Patient, nurse injuries linked, approach similarly

A safe working environment for nurses is also a safe environment for the patients in their care, according to a new study led by public health researchers at Drexel University in Philadelphia.

Researchers, led by Jennifer Taylor, PhD, an assistant professor in Drexel's School of Public Health, found that safety climate was associated with patient and nurse injuries, which suggests that patient and nurse safety might be linked outcomes.1 For each 10-point increase in the average safety climate score, the odds of decubitus ulcer declined by 44-48% and the odds of nurse injury declined by 40-45%.

Patient and nurse injuries are both cause for increasing concern in the healthcare industry, Taylor says, not only due to the pain and suffering experienced by those directly affected, but also because both types of injuries contribute to the rising cost of healthcare due to the need for extended hospital stays for patients and hiring temporary staff to replace injured nurses. However, most research considers patient safety and occupational safety in isolation.

"Our findings suggest that patient safety and occupational safety for nurses may be related by common causes and should be considered together in future studies," Taylor says. "We've always looked at patient safety and occupational safety as two separate issues, but everything we do in a healthcare organization is a continuum. Start looking at patient safety and occupational safety together, because they're directly related."

One example is the installation of lifting devices that simultaneously prevent lifting injuries for nurses but also help avoid falls for patients, Taylor says. Less obvious is an improvement such as computerized physician order entry (CPOE). The CPOE might improve patient safety and reduce adverse drug events for patients, but it also can reduce stress on providers. It reduces stress-related effects including injuries that can occur when employees are too harried or tired to use proper procedures.

Another example would be making changes to employee policies, such as allowing nurses more autonomy to choose their own schedules. That change could lead to happier employees, which in turn could result in more attentive care for patients, Taylor explains.

The study included data from a large urban hospital, including 28,876 patient discharges on 29 nursing units employing 723 registered nurses. For each nursing unit, researchers collected nurses' responses to a survey of safety attitudes (a measure of safety climate) as well as hospital-reported nurse and patient injury data collected the following year. Patient injury data included commonly-preventable hospital injuries: falls, pulmonary embolism/deep vein thrombosis (PE/DVT), and decubitus. Nurse injury data included needlesticks, splashes, slips, trips, and falls.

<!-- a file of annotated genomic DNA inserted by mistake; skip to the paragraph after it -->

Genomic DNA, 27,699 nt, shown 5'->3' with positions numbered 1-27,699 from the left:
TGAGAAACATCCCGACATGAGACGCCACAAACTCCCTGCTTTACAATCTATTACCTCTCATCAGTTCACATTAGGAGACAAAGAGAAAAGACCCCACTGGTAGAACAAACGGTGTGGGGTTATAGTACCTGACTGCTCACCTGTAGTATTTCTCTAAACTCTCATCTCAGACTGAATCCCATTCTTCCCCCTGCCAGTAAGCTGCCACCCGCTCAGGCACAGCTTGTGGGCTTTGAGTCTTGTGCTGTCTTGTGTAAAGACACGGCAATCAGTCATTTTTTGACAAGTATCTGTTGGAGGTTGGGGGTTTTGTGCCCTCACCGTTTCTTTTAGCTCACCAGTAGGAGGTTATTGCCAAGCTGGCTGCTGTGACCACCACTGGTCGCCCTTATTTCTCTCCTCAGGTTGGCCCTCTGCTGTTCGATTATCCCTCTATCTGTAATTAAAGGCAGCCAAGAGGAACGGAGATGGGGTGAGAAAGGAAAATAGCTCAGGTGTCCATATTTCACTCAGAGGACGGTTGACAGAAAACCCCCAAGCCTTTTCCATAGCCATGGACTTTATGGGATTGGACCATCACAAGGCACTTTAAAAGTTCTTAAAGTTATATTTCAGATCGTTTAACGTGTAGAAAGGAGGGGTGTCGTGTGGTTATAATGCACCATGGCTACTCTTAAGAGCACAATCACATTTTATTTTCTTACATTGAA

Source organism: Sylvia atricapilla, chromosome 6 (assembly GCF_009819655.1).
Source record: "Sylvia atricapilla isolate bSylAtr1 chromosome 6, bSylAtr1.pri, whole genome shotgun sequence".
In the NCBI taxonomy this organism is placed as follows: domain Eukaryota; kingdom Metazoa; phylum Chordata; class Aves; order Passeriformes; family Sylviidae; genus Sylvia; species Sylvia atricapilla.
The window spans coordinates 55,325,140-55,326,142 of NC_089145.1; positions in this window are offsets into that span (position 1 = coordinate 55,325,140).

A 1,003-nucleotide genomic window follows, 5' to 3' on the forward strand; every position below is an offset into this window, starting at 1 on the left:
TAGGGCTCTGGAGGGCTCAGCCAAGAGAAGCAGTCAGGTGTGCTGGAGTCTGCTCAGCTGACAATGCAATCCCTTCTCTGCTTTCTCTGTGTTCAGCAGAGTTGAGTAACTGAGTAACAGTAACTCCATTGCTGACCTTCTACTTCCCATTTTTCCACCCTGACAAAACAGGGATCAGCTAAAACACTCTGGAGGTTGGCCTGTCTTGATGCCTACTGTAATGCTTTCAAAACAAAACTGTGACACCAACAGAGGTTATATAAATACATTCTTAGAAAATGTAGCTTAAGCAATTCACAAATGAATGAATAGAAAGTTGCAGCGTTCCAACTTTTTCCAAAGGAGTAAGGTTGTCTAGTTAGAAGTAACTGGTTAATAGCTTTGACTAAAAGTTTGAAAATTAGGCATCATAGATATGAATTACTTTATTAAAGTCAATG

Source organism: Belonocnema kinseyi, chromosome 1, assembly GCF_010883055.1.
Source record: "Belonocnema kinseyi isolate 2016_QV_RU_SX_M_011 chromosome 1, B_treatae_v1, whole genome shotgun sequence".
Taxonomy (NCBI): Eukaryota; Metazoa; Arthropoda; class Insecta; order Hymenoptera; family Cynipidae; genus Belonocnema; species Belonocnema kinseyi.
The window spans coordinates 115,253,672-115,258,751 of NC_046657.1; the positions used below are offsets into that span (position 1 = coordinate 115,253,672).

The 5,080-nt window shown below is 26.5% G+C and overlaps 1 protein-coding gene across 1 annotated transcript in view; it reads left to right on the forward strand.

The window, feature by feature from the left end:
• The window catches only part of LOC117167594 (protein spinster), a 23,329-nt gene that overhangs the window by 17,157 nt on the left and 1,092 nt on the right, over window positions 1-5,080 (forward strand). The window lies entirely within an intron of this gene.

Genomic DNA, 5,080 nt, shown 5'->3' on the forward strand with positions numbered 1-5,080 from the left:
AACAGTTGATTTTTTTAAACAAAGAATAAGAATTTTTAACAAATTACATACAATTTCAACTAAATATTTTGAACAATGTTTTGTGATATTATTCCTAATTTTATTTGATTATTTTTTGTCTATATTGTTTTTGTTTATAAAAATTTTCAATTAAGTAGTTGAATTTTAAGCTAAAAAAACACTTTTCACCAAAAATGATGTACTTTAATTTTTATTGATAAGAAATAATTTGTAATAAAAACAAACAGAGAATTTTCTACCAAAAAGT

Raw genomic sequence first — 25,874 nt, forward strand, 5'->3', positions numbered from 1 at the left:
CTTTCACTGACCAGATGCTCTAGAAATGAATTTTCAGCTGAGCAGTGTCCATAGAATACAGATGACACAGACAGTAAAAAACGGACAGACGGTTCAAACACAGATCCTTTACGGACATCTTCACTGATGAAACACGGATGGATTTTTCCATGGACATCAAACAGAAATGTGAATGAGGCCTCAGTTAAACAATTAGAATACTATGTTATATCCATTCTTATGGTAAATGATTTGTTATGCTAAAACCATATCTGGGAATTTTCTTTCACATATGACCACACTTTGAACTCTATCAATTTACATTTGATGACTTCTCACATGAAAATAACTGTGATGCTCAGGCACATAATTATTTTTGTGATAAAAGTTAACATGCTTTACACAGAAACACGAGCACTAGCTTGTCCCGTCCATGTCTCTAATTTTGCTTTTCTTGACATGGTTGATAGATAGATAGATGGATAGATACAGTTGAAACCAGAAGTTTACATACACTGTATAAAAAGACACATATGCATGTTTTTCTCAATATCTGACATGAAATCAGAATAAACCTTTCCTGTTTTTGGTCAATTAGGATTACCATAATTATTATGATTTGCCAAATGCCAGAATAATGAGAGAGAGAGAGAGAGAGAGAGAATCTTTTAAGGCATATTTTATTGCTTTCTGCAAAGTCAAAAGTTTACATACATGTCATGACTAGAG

Turnover increases nurse, patient injuries

The findings also indicate that increased turnover of nurses should be considered a risk factor for nurse and patient injuries: With each 10% increase in a unit's nurse turnover rate, researchers observed a 68% increase in the odds of nurse injury, as well as increased patient risk for PE/DVT.

The researchers note that a study of this type could not identify the specific causes of the associations found between factors of safety climate and nurse turnover, and reported injuries. Future studies should track injuries and safety factors over time and in different types of hospital environments, Taylor says. "This is one of few studies that have identified predictors of both nurse and patient injury in the hospital setting," she says. "We need to look deeper into hospital organizations to understand the cause and effect relationship."

Risk managers should factor occupational safety effects into patient safety improvements, and vice versa, Taylor says.

"When you're assessing the potential for improvement in length of stay and adverse events, you might want to assess what the workforce thinks about the change and if you are seeing any benefits to them in terms of increased productivity, less time away from work for illness and injuries," Taylor says. "What you put in place for patients may also have unexpected benefits for employees."

Reference

1. Taylor JA, Dominici F, Agnew J, et al. Do nurse and patient injuries share common antecedents? An analysis of associations with safety climate and working conditions. BMJ Qual Saf 2011. Doi:10.1136/bmjqs-2011-000082.

Source

• Jennifer Taylor, PhD, MPH, Drexel University School of Public Health, Philadelphia. Telephone: (215) 762-2590. Email: jat65@drexel.edu.